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Politics of pensions burden on public sector contractors

15 June 2009

Politicians need to focus on the burden of public sector pension liabilities on contractors, says Mark Fox, otherwise the whole public private partnership regime will become unaffordable for contractors and possibly for government

These are extraordinary political and economic times. Westminster is consumed by its own issues and the atmosphere is increasingly febrile. Outside of Westminster though the world goes on. For members of the BSA that means conducting business in an economic environment that continues to be very challenging.

Ahead of the Budget the BSA made a submission. It set out our recommendations regarding the impact of taxation, finance and pensions policy on the UK’s business and outsourced services industry. We particularly emphasised concern over pension liabilities through the transfer of public sector staff to the private sector. This issue was not addressed in the Budget. Indeed as an industry, we are increasingly concerned that the seriousness and scale of the issue is fully appreciated in Whitehall.

The Government has said it remains committed to the continuation and expansion of the private sector in providing public services. We welcome that commitment because with the real and unavoidable pressures on government spending now and to come it is crucial public services are made more efficient. Outsourcing is a proven way of doing this.

BSA members are involved across the full range of public sector service delivery – education, food, health, waste management, housing and defence. They transfer staff from the Local Government Pension Scheme, the NHS Pension Scheme, the Principle Civil Service Pension Scheme and increasingly the Teachers Pension Scheme.

The BSA has been a longtime supporter of the concept behind Fair Deal and in particular of pension rights for former public sector workers. Over the years we have worked closely with the Government Actuary’s Department and the Treasury to ensure the Fair Deal regime is effective.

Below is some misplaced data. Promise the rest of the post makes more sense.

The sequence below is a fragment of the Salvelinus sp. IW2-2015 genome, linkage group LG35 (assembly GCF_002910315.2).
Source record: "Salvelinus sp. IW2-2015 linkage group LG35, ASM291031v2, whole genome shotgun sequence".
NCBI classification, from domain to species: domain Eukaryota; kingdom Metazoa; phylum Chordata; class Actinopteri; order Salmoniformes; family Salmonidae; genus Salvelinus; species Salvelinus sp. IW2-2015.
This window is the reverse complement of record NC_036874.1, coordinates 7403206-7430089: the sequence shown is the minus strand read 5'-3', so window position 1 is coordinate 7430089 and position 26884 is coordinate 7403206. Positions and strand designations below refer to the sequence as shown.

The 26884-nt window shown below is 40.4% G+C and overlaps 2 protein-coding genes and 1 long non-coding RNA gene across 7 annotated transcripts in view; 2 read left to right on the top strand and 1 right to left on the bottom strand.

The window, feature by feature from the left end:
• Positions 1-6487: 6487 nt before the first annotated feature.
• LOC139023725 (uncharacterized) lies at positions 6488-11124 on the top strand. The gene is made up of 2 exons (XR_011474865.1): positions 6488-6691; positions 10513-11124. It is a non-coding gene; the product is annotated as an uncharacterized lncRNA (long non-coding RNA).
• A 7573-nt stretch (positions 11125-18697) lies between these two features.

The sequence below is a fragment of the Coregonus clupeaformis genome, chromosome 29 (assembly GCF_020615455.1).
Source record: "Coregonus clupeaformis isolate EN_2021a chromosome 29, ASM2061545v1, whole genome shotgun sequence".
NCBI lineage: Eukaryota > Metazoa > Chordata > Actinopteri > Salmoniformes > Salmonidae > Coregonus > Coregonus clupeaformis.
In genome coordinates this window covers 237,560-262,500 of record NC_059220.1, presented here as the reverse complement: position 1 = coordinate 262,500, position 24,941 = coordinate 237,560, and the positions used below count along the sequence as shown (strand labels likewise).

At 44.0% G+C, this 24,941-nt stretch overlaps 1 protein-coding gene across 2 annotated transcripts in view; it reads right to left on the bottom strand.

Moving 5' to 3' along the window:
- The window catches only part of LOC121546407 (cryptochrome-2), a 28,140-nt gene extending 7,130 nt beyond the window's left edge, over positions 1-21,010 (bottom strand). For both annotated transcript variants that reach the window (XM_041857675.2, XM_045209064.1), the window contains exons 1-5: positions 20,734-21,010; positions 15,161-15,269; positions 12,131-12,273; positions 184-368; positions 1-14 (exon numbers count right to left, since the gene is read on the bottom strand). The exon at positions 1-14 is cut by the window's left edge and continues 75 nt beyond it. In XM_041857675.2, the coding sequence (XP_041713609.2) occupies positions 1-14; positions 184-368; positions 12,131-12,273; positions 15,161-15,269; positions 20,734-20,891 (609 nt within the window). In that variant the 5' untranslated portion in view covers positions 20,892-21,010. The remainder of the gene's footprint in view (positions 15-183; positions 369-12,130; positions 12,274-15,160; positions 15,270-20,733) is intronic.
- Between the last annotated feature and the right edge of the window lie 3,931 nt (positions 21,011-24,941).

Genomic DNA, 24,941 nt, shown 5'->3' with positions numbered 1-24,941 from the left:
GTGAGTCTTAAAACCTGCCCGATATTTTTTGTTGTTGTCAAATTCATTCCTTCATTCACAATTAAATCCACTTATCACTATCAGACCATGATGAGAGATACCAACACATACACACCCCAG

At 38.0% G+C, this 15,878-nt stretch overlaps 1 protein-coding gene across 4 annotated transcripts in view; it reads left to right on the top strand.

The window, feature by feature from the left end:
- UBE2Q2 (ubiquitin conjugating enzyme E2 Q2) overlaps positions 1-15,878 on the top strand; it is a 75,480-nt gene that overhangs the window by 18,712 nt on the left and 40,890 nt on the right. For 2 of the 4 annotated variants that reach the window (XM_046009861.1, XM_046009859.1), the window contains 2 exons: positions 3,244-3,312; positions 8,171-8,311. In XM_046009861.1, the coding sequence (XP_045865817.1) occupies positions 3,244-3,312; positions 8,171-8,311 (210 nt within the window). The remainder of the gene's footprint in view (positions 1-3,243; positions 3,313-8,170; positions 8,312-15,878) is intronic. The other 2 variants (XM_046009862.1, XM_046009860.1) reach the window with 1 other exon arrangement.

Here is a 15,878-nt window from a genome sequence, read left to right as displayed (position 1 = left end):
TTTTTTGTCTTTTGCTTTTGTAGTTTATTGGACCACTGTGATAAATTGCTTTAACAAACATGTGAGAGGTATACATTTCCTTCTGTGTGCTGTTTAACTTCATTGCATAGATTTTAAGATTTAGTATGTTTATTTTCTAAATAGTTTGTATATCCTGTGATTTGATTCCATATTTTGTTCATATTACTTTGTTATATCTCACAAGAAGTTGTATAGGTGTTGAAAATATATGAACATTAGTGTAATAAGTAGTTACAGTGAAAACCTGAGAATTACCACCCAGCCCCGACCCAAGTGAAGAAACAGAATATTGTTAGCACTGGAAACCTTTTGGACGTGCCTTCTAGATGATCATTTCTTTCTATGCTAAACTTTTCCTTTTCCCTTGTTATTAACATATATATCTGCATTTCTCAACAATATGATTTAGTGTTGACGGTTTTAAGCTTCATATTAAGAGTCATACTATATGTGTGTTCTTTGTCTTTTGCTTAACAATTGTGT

However, we believe this is no longer the case. The social and economic circumstances have changed significantly over the nine years since the introduction of Fair Deal. The inherent conflict between the Fair Deal policy and wider changes to pensions legislation is now:
● not providing the public with the best service or the taxpayer with value for money,
● putting employees’ pension benefits at risk, and
● seriously threatening the viability of a number of public sector outsourced service companies, especially those that are SMEs.

In addition, as the single biggest deterrent to private sector companies entering public sector markets it threatens the competitiveness of these markets.

We have two key areas of concern:
● The increasingly onerous requirements for providing expensive and volatile defined benefit schemes in relation to future service for former public sector workers. This is in direct contrast to other areas of public policy. Further, the requirement under current policy that contractors have to accept and credit on a d a y - f o r - d a y equivalent service basis the benefits the transferring employees have built up in the public sector scheme (should those employees so elect) adds to the risk and volatility for the contractor.
● Significant pension scheme deficits which crystallise into debts due from contractors when a contract is not re-let to them. For example, one contractor has a local government equivalent scheme currently fully funded on both the technical provisions (so pension scheme members are protected) and a FRS 17 accounting basis. However, should the contract not be re-let the contractor will be liable for a £30m debt based on an annuity buy-out cost. The company in question has a market capitalisation of £20m.
If only one of its contracts comes to an end it will be forced to cease trading. Clearly this is a desperate situation for the contractor, but it also has damaging consequences for the transferred staff and the sustainability of the public sector outsourcing programme.

In light of ongoing economic difficulties it is absolutely crucial the government takes action on this. Pensions are a long-term commitment, but the regulations around public sector outsourcing have lost this focus. Of key concern is the security of employees’ pension benefits, but also the long-term viability of public sector markets.

Some kind of compromise with industry is essential otherwise the whole public private partnership regime will become unaffordable for contractors and possibly for government. We believe that most of these concerns are solvable but will require coordinated HM Treasury and Department for Work and Pensions action to drive unified changes across Whitehall. The danger now is that political attention is increasingly drawn away from the hard business of government and is increasingly focused on the looming
General Election.

The fair and sustainable provision of pensions is developing into one of the greatest issues of modern British politics. Politicians of all parties are understandably wary of tackling what is a most difficult and sensitive issue – but it must be done. It will require real political leadership and goodwill from all those
involved.

● Mark Fox is Chief Executive of the Business Services Association (BSA) www.bsa-org.com


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